CHICAGO - NOVEMBER 1: Current federal tax forms are distributed at the offices of the Internal Revenue Service November 1, 2005 in Chicago, Illinois. A presidential panel today recommended a complete overhaul of virtually every tax law for individuals and businesses. (Photo Illustration by Scott Olson/Getty Images)

Can I deduct this from my taxes? I always ask myself. I’m sure this thought has crossed your mind too since money is tight for many of us.

Many taxpayers have come up with a lot of zany arguments to justify their federal tax breaks. To enjoy some laughs before the 2022 tax season, here are 15 of the most creative ones that the courts decided weren’t quite successful thanks to Kiplinger’s help. Check out these 15 ridiculous things people tried to deduct on their taxes below. If you would like to see why these taxpayers’ arguments didn’t fly in court, click here.
  • 1. Investigating Daddy's Mysterious Death

    This one is wild. A CPA paid millions of dollars to private investigators and other experts to help him find out whether his father, who died when the taxpayer was a child, was murdered or committed suicide. According to Kiplinger, he believed that if he gathered enough evidence, the story could become a book or even a movie. The Tax Court categorized his activity as a hobby and nixed the write-off.

    Tombstone

  • 2. Relaxation

    Someone thought that they could use relaxing as a tax deduction. Why? Because the clients were harassing her so she occasionally booked a hotel room to relax in. On her return, she deducted the cost of this rest as a business expense.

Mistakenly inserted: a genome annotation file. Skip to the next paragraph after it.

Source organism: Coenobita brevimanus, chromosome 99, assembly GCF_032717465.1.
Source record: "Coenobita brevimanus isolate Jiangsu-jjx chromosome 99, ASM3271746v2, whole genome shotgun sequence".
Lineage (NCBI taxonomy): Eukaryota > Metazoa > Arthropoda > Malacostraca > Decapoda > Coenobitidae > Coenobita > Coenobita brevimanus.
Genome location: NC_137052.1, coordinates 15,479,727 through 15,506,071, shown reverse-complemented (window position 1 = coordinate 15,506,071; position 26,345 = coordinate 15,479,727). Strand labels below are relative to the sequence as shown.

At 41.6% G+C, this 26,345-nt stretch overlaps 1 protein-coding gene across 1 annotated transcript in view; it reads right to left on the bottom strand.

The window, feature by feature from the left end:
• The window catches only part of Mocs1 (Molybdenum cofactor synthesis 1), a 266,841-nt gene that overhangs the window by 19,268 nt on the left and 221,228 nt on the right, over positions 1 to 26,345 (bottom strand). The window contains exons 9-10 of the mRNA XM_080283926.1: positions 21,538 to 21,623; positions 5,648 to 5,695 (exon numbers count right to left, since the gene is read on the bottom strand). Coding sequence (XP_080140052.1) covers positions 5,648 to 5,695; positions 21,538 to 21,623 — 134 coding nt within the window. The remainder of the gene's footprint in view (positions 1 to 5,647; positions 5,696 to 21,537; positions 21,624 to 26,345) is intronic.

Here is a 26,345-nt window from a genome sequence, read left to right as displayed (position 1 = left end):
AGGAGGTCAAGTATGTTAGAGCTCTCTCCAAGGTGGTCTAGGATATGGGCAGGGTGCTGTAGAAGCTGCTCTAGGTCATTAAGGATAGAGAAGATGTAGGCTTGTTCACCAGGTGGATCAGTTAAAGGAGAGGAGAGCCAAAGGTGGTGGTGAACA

Pillows and a Bed

  • 3. The Idea of a Novel

    Yeah, the idea of having a book doesn’t cut it as a tax break.

    Book

  • 4. A Horse That Didn't Exist

    So this woman thought she could claim a horse breeding business…that she didn’t start yet. The IRS said no-no because well, she didn’t own any horses.

    Horse Feild

    (Photo by Mark Evans/Getty Images)

  • 5. Pageants Are Not A Tax Write-Off

    A little girl was a pageant queen and he parents tried to bank on this. She won between $1,000 and $2,000 in prize money each year that was deposited into her college savings account. The parents reported the income on their returns and also took large write-offs for the cost of travel, costumes, and other expenses.

    Beauty Pageant

  • 6. Pizza for the Children

    In Washington, D.C., a woman operated staffing and consulting business. Her three children, ranging in age from 8 to 15, helped her with tasks like shredding, stuffing envelopes, copying, and tending to the yard around her home office. Instead of paying cash, she bought her children meals, including pizza, and paid for tutoring. Tax Court rejected her claim to deduct the kids’ “wages” as business expenses.

    Pizza

  • 7. A Love Affair

    Upon discovering that his wife had an affair with her doctor, a police officer confronted the doctor and threatened legal action. The doctor eventually agreed to pay $25,000 to settle the case. According to the Tax Court, the payment of $25,000 was taxable as income because it was offered as a settlement for the doctor’s misconduct.

    Love

  • 8. Prostitutes and Porn

    In a year, a tax lawyer spent more than $65,000 on prostitutes and pornographic materials. Making a novel argument, he claimed that sexual therapy had positive health effects. The Tax Court red-lighted his write-off, saying that his conduct not only was illegal but also wasn’t for the treatment of a medical condition.

    Pole Dancer Legs

  • 9. Killer Taxes for Mom